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Member Since 23 Sep 2006
Offline Last Active Yesterday, 09:50 PM

Posts I've Made

In Topic: Oahu Hawaii

18 March 2015 - 08:17 PM

there are a number of  higher end restaurants like 12th  Ave. Grill and Town where they wil make gluten-free meals. Town has one or two on the menu but its always good to call first.  The Chef owner of 12th ave is  Kevin Haney and  Town is Ed Kenny.  Both will fix you up and have done so for  our forum members in the past.  Both places are in the kaimuki area of HNL. Whole Foods Market  in kailua and in kahala mall have extensive  buffet with  gluten-free and raw food  selections. Close to the university there is the Fat Greek which jas a great gluten-free salad  and an Indian place called maharaja  with  plenty of gluten-free selections.  Next time visit Kona where the chefs all know what gluten-free is all about.  have a great trip!

I will be in Oahu the first week of May staying at the Hilton Hawaiian Resort.  I've rented a condo so that I can cook as many meals as possible, and I'm taking a skillet, few utensils, and my own strainer.  Any suggestions on safe places to eat ranging from fast (ish) food to a nice sit down dinner with the family? My family is happy to eat most meals at the condo and pack lunches, but it would be nice to go out a few times and stay healthy!  I've never been to Oahu, so I know very little about it.  We will have a rental car, but hoping I can avoid traveling too far away for a restaurant.  Thanks in advance for any help offered.

In Topic: Ice Cream Made From Cashews? gluten-free?

17 March 2015 - 09:41 PM

most cashews come from Brazil and India and mass quantities. I've eaten them processed raw and roasted for many years with never any problems. 

In Topic: Traveling To Japan With Celiac Child: Restaurants & Grocery Tips?

03 February 2015 - 07:57 PM

As Shell 156 said   you need to learn some of the  words. Ko mugi ko is wheat  flour  where as ko mugi is wheat.  Another  way to say no wheat or flour is meriken ko or american powder.   Takashi Imai <takashikun.imai@nifty.com> is my old friend there in Yokohama who is a doctor and understnads  celiac. Ive had a place in Japan for more than 30 years and commute between there and hawaii.

Bring your own soy sauce --  soy sauce in Japan is  wheat and many chefs  dont understand that ..


JU wari soba is 100% buckwheat  but  regular  soba is not .   what hotel  are you  at.



www.musmus.jp is mostly veggie place  i was at in nov.  and  good and all you do is tell them komugi allergy  -- allergy is-- al ru gi

 You can  ask the hotel to help you say it correctly. 

shoyu ( soy sauce)  dame (daa May)  means  you cant have  soy souce


download the free   travel cards in japanese too. 


have to run now but will try to add more in the next few days..

In Topic: Full Knee Replacement ,,,

30 January 2015 - 08:45 PM

i hear yah!  The  bone on bone is no fun

In Topic: Chef That Wants To Borrow Your Shoes...i'm Taking A Walk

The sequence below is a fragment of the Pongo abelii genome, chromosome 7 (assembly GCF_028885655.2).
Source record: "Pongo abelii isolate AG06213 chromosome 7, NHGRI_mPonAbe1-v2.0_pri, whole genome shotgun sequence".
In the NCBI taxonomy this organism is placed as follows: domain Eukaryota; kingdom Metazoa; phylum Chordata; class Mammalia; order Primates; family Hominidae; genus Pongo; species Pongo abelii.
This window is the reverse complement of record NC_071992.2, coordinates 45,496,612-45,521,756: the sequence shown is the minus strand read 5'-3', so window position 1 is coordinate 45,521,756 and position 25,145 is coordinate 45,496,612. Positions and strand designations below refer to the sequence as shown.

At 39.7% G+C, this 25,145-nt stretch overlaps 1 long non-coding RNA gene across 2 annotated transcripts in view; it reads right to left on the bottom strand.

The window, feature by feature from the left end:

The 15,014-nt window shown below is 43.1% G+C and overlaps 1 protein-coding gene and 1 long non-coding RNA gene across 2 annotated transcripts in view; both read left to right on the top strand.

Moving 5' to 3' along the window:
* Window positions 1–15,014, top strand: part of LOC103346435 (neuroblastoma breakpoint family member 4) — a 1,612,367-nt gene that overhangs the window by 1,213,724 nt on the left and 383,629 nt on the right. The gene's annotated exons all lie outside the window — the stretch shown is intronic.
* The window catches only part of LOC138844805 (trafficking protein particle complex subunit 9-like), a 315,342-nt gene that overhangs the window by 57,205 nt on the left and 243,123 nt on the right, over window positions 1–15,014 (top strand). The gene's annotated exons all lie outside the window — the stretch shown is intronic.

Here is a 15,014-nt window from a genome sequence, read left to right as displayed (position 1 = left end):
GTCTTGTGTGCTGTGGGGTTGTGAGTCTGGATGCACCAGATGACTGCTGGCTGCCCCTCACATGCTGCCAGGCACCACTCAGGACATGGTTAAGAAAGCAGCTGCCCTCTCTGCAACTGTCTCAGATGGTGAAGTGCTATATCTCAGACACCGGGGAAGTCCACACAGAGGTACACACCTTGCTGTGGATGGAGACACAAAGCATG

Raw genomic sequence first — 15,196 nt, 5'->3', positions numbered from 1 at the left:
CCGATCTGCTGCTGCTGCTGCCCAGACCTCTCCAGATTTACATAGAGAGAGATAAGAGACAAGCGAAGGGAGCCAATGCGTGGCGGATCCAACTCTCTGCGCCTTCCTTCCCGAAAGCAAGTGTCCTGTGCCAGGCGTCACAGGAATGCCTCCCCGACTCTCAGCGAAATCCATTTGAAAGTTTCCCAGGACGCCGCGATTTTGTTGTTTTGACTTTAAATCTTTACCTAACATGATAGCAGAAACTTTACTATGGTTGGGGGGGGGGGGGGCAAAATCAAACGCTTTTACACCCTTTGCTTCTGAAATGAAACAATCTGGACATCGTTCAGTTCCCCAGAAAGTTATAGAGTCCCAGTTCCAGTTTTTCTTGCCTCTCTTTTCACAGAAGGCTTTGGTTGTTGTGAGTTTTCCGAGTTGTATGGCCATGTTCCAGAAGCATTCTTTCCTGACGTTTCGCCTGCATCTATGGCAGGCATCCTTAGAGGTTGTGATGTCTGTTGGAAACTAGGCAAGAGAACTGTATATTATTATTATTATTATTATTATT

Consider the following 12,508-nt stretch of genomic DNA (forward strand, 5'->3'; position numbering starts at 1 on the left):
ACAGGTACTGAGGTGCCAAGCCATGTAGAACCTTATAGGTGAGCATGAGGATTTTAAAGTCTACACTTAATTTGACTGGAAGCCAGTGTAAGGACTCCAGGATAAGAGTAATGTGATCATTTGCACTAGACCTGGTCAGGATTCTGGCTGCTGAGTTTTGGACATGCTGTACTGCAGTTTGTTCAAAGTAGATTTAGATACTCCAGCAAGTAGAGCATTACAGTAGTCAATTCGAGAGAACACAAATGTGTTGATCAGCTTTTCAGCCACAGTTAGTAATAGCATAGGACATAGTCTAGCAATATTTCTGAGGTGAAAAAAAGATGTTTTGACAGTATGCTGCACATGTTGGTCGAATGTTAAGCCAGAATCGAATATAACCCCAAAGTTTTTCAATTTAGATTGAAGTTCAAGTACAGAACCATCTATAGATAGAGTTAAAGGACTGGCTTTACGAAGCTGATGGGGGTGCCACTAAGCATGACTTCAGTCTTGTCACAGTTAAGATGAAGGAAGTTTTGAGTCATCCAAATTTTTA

30 January 2015 - 07:25 AM

Sorry I had not seen your messages earlier. I'm a former chef and ACF Hawaii president who has had celiac for about 10 years. I work with and advise many of resort chefs in Hawaii where I'm located. At the beginning, there was a vey large learning  curve which took some time. Ten years ago  less than 1% of the guests had a dietary requirement. Currently each hotel on the KOna coast reports its at 12% of our guests require Gluten free, Vegetarian, Vegan Raw, lactose free diets. Each hotel has a dedicated  gluten-free area and storage as well as stock are or dedicated metro cage.  Every year or so at one of our ACF monthly lunches we have a educational lunch where I invite a number of other celiacs and the chefs can watch how we go through a buffet line both before and after others  go through. This  has helped them to mitigate  cross contamination issues which is the biggest fear for many of us more sensitive celiacs.  


Most of our Exec chefs at resorts here like the Fairmont and Four Seasons are most interested in  substitute grains. Having trained in Japan 30+ years ago I usually recommend they  work with  buckwheat flour or "sobako".  It can be used  in so many ways...


Good luck with your project.


Hello Again All,

 I want to thank everyone for replying and contributing insight into your food frustrations. I keep saying it's one thing to cook it, it's another thing to live it.

I have decided to challenge myself, for 30 days, of going completely gluten-free. Like a secret shopper, so to speak, for my industry. I want to experience what it's like on the other end-I want to live these frustrations. My hope is that following my "shopping", I can report back to the restaurants (as an insider) and offer them insight. When I'm not dining out, I'll be testing products at home (and at work) and attempting to make some of your long lost favorites.  

I'll be reporting back with my findings. Keep the suggestions coming for food goodies missed or product favorites. (Especially gluten-free beer)


Chef Patterson